From Fed to BoE roundup of announcements from central banks



On Wall Street, futures on the main US equity indices reported a slightly downward trend, which can be explained by the umpteenth maxi rate hike by Jerome Powell's Fed and the central bank's determination to continue on the path of monetary tightening in order to bring inflation back to the 2% target.

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From Fed to BoE roundup of announcements from central banks

At about 2 p.m. Italian time, futures on the Dow Jones fell 0.08%; those on the S&P 500 fell 0.16%; those on the Nasdaq Composite fell 0.28%.

The Federal Reserve, the US central bank, raised its key US rates by 75 basis points, as expected, confirming its intention to proceed with further monetary tightening to combat inflation, which is at its highest level since the early 1980s.

Rates were raised in the range of 3% to 3.25%, a record high since 2008, with what was the third consecutive tightening of 75 basis points.

Watch out for the dot plot, the table summarising the rate direction projections of the Fed's monetary policy arm, the FOMC.

The dot plot shows that officials are targeting further rate hikes up to the terminal rate of 4.6 percent in 2023. The median estimate of the FOMC officials showed that Fed officials expect rates to rise to 4.4 per cent by the end of 2022. Powell & Co are therefore preparing to raise rates by up to 100-125 basis points by the end of the year at the two remaining FOMC meetings.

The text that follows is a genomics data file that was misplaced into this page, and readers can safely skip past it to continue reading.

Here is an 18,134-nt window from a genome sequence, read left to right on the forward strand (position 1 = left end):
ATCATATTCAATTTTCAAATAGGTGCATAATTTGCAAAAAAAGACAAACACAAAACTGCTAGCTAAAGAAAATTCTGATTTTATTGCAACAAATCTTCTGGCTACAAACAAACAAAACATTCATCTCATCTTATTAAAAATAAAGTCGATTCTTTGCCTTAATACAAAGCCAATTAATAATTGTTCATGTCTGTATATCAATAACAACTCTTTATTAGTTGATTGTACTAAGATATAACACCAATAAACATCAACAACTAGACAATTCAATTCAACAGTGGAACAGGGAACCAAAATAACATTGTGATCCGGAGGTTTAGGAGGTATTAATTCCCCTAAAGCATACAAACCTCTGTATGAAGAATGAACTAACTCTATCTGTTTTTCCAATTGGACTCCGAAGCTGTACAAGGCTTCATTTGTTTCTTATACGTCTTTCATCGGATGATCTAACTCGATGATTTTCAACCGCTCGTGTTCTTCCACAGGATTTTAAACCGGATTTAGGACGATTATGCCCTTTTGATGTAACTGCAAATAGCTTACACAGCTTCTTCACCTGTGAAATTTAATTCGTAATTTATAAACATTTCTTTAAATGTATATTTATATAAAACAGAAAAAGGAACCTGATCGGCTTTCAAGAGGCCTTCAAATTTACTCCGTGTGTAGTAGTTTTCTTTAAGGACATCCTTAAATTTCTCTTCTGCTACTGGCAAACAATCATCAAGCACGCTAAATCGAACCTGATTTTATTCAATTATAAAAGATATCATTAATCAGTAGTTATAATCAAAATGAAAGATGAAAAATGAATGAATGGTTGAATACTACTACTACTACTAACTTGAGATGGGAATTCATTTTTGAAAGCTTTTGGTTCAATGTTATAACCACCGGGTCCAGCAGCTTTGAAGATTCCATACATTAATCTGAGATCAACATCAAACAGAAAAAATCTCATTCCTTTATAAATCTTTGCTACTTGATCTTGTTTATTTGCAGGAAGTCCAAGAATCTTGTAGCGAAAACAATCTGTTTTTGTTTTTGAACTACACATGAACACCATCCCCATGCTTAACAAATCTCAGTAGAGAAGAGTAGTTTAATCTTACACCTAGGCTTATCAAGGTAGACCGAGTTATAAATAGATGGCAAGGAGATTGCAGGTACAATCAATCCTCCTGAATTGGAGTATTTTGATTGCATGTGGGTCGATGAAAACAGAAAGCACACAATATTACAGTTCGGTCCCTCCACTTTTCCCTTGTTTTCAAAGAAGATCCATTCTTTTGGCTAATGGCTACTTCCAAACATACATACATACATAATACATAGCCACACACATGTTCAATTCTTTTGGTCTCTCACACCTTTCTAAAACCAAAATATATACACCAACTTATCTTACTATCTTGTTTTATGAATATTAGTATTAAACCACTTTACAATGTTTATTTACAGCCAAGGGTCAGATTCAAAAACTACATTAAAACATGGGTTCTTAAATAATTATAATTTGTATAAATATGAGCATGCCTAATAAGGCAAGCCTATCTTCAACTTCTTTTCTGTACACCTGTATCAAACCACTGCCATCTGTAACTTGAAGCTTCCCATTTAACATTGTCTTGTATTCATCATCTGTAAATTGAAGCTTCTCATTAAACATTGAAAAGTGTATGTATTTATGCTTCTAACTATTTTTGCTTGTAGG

The dot plot also showed up to three rate cuts in 2024 and four more in 2025, which would bring longer-term rates down to a median of 2.9 per cent.

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"My main message has not changed since Jackson Hole," Fed number one Jerome Powell said in the press conference following the US rate announcement, "The FOMC is strongly determined to bring inflation back to 2 per cent, we will continue until the job is done.

"We need to put inflation behind us. I wish there was a less painful way to do it. There isn't,' the US central bank president admitted.

Today was a day in which the central banks took centre stage.

Haruhiko Kuroda's Bank of Japan continues to confirm itself as a white fly among the central banks of many other economies, which are busy averting and taming new inflation flare-ups.

Today, Japan's central bank confirmed its benchmark interest rates at the lowest level ever, i.e. -0.1%, which means that monetary policy is still based on the instrument of negative rates, which Christine Lagarde's ECB has now renounced with its monetary tightening.

By contrast, the era of negative rates is over in Switzerland, where the Swiss National Bank (SNB) raised its key interest rates to 0.5%, an increase of 75 basis points.

Inflation in Switzerland is currently at a three-decade high, reaching 3.5% last month.

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A short while ago came the Bank of England's announcement that it had raised the UK's key policy rate by 50 basis points, less than the 75-point tightening expected by several traders, to 2.25% from 1.75% previously.

The monetary tightening was the seventh in a row and took rates to a record high in the last 14 years, i.e. since 2008. The Bank of England announced today that it believes the UK is already in recession.

Yesterday, the Dow Jones Industrial Average slipped 522 points (-1.70%), after having jumped more than 300 points to its intraday highs; the S&P 500 lost 1.71%, the Nasdaq Composite fell 1.79%.

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